SNPMIS also enables healthcare providers to track patients enhancing their ability to provide a better level of care than in the past.  SNPMIS can be used to produce reports with specific outcomes for every patient in the system.  For example, if a school-aged patient has a specific disability or disease, SNPMIS provides data to specialize individual care for that child.  The SNPMIS data system stores, examines and makes recommendations for the child given the information provided.  Given a sufficient amount of data, the database can compare the child’s prognosis relative to many other factors.  For instance, imagine a solider has just learned that her daughter has been diagnosed with a disorder.  The child outcome data provided by SNPMIS provides data such as race/ethnicity, military rank of the parents, beginning date of treatment, mix of services provided, and age at entry.  Similar demographic data from other patients could be related to this particular child’s case for comparison and contrast to analyze for information such as treatment programs the patient could be enrolled in that provided benefit to other patients.  Access to outcome data and the ability to analyze it assists physicians and patients in learning more about other treatments, social services and educational programs listed in the database.  The intent of the database developers was to effectively manage data so that the diagnosis and treatment of special needs children would increase the likelihood of the children growing up to live healthy and productive lives, and this can all be done regardless of where the parent or the child resides (DHSS, 2011).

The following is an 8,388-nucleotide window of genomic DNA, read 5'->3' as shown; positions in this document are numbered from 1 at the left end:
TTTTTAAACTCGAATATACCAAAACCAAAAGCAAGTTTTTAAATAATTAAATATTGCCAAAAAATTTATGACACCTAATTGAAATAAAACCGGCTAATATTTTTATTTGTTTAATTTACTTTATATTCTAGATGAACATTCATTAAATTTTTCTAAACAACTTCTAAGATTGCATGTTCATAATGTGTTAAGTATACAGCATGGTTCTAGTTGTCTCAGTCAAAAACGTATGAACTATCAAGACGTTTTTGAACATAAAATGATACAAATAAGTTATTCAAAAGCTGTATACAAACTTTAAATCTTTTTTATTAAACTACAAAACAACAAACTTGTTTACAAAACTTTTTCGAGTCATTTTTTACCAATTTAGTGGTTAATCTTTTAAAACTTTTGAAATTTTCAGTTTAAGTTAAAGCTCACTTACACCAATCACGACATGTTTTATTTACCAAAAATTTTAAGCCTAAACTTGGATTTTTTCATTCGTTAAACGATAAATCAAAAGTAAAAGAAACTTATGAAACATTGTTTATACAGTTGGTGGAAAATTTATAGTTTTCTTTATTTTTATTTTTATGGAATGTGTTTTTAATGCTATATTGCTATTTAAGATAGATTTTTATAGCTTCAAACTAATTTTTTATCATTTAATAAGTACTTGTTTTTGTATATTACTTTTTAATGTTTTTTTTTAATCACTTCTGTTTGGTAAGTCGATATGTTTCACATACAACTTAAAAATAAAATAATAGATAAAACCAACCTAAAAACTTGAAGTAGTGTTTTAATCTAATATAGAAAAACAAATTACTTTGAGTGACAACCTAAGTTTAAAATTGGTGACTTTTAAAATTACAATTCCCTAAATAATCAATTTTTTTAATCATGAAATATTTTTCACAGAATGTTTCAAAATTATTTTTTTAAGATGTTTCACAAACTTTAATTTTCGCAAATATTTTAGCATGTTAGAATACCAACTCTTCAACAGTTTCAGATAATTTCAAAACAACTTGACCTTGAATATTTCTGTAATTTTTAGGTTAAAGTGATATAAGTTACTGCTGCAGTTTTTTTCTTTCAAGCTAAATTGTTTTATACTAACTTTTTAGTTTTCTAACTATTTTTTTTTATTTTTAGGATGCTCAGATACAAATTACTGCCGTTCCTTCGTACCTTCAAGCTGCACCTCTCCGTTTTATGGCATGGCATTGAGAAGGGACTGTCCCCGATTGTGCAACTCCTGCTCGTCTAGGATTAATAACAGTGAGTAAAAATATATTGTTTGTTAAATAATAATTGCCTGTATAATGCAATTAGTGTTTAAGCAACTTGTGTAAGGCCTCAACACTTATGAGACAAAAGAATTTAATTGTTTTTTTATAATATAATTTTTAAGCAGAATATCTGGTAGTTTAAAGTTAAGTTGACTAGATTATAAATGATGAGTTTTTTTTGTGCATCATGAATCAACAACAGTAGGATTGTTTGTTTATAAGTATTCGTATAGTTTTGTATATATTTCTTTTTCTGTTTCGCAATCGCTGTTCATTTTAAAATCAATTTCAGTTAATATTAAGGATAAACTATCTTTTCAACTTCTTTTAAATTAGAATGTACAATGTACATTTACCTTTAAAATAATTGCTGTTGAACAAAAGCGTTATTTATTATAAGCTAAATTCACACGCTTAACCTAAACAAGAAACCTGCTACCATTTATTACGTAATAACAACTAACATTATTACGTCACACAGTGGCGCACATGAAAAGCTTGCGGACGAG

SNPMIS identifies child progress and outcome data that gives providers the ability to identify and prescribe intervention programs that would benefit each child.  SNPMIS can provide percentages on groups of children enrolled in a program and their results.  This program data can provide norms of treatment programs. Program data by region can be analyzed as well as individual child data compared to their own regional results.  An example would be looking at the ratings for different EDIS early intervention programs and how one child’s progress is compared to norm for the particular program they are enrolled in as a patient.  While a database cannot ensure that all children will progress, having a database that makes the information available to professionals and parents will ensure that all involved in caring for the special needs child will have the same data.  Collecting data at the program level allows providers data on their program’s performance and the percentage of clients who have not been able to progress (EDIS, 2008).